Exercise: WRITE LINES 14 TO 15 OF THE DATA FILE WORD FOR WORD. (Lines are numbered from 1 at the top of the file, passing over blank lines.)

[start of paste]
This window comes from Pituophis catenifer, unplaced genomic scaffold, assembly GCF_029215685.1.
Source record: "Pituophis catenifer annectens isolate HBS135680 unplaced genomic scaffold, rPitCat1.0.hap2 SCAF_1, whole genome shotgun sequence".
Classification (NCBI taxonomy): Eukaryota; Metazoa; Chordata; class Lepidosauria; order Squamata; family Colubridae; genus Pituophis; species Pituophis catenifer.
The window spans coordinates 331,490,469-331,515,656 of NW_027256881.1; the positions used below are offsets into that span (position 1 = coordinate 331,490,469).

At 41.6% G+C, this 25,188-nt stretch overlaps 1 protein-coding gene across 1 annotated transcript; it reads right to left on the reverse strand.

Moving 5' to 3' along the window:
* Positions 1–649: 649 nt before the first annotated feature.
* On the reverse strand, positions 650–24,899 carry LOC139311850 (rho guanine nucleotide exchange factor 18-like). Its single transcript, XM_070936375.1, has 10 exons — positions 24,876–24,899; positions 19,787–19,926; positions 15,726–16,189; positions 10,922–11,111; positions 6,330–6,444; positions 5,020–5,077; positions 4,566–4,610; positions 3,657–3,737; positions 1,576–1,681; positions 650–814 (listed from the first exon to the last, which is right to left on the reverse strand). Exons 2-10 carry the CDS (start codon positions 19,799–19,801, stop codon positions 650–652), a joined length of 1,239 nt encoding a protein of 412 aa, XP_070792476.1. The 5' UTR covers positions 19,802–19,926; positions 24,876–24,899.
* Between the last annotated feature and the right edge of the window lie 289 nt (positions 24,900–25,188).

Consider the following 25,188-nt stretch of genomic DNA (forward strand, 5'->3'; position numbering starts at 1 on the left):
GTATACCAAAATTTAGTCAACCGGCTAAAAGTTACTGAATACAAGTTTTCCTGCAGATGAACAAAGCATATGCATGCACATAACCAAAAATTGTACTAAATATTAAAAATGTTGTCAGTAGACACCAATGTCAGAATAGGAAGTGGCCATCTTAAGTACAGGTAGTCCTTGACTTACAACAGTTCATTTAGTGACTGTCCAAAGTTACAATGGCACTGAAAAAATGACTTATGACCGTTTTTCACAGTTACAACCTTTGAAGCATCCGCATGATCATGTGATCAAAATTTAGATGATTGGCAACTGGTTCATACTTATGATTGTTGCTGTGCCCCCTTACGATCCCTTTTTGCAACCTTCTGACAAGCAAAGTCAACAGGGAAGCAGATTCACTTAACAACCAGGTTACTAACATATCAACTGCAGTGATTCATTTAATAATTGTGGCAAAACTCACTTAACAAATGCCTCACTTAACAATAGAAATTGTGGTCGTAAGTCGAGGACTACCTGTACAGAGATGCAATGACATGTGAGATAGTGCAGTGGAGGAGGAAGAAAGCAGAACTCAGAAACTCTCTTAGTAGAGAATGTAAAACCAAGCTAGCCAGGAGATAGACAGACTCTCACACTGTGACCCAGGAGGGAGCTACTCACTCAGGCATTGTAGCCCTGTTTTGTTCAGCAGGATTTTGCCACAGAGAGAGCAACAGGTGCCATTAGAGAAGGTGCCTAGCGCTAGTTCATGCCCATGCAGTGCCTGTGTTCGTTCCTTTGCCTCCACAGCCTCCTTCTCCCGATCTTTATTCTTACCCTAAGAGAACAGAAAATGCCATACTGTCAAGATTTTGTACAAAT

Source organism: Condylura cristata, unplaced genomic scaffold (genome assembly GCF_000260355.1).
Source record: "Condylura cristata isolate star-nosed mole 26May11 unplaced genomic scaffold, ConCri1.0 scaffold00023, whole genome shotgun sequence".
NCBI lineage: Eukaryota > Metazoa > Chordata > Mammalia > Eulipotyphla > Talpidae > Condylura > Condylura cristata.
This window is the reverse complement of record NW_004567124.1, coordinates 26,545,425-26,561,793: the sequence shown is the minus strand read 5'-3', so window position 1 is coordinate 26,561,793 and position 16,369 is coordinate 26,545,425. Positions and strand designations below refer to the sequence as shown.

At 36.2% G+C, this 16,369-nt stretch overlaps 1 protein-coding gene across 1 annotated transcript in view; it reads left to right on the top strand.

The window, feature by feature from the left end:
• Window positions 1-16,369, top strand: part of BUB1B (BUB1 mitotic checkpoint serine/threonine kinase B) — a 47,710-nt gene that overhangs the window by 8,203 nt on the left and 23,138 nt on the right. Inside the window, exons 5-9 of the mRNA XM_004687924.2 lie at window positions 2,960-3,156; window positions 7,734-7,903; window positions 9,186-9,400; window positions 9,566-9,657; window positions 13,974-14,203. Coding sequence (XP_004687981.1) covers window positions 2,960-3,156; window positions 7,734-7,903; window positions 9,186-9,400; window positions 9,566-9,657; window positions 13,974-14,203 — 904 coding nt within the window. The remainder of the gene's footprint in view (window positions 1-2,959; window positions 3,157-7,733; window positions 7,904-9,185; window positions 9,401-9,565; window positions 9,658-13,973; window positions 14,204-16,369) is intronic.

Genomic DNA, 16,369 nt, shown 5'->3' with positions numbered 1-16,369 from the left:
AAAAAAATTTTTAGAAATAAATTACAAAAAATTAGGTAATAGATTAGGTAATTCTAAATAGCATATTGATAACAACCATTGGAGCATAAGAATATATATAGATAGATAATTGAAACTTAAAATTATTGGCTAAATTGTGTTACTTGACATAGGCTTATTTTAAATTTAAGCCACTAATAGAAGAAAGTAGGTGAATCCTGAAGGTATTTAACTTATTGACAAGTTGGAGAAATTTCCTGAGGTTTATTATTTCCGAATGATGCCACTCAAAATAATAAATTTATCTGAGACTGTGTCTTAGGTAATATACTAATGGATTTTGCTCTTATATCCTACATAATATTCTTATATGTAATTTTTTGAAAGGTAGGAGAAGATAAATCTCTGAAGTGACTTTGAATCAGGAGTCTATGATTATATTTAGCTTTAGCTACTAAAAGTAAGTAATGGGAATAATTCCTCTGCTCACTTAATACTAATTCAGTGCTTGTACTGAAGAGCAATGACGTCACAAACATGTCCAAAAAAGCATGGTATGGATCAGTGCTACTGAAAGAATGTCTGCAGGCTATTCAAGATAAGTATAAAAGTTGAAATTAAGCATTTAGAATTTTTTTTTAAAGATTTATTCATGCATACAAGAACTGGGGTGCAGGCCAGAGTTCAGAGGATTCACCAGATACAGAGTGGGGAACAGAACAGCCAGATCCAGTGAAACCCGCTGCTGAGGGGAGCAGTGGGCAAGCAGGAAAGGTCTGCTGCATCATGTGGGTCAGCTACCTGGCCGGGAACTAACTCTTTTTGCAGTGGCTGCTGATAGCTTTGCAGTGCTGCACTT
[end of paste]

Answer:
NCBI lineage: Eukaryota > Metazoa > Chordata > Mammalia > Eulipotyphla > Talpidae > Condylura > Condylura cristata.
This window is the reverse complement of record NW_004567124.1, coordinates 26,545,425-26,561,793: the sequence shown is the minus strand read 5'-3', so window position 1 is coordinate 26,561,793 and position 16,369 is coordinate 26,545,425. Positions and strand designations below refer to the sequence as shown.